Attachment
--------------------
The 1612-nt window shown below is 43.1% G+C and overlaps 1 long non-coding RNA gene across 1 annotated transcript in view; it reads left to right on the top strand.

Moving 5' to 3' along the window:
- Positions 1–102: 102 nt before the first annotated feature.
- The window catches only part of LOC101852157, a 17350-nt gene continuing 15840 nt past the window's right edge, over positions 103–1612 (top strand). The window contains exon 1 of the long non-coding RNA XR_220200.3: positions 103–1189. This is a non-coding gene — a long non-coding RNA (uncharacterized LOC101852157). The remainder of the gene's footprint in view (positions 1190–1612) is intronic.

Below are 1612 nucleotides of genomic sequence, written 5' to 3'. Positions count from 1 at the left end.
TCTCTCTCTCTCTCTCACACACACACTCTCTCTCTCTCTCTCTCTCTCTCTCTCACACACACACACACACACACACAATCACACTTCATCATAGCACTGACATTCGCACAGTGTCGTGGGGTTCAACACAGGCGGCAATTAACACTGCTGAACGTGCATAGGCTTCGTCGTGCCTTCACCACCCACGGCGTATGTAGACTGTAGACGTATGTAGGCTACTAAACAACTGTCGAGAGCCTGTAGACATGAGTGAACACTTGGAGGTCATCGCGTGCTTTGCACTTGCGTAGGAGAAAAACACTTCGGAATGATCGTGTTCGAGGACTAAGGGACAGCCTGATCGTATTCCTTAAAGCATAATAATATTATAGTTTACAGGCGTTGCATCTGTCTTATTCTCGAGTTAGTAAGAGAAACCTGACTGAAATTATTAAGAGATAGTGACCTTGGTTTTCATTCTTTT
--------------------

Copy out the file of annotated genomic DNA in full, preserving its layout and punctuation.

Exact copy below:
The 1612-nt window shown below is 43.1% G+C and overlaps 1 long non-coding RNA gene across 1 annotated transcript in view; it reads left to right on the top strand.

Moving 5' to 3' along the window:
- Positions 1–102: 102 nt before the first annotated feature.
- The window catches only part of LOC101852157, a 17350-nt gene continuing 15840 nt past the window's right edge, over positions 103–1612 (top strand). The window contains exon 1 of the long non-coding RNA XR_220200.3: positions 103–1189. This is a non-coding gene — a long non-coding RNA (uncharacterized LOC101852157). The remainder of the gene's footprint in view (positions 1190–1612) is intronic.

Below are 1612 nucleotides of genomic sequence, written 5' to 3'. Positions count from 1 at the left end.
TCTCTCTCTCTCTCTCACACACACACTCTCTCTCTCTCTCTCTCTCTCTCTCTCACACACACACACACACACACACAATCACACTTCATCATAGCACTGACATTCGCACAGTGTCGTGGGGTTCAACACAGGCGGCAATTAACACTGCTGAACGTGCATAGGCTTCGTCGTGCCTTCACCACCCACGGCGTATGTAGACTGTAGACGTATGTAGGCTACTAAACAACTGTCGAGAGCCTGTAGACATGAGTGAACACTTGGAGGTCATCGCGTGCTTTGCACTTGCGTAGGAGAAAAACACTTCGGAATGATCGTGTTCGAGGACTAAGGGACAGCCTGATCGTATTCCTTAAAGCATAATAATATTATAGTTTACAGGCGTTGCATCTGTCTTATTCTCGAGTTAGTAAGAGAAACCTGACTGAAATTATTAAGAGATAGTGACCTTGGTTTTCATTCTTTT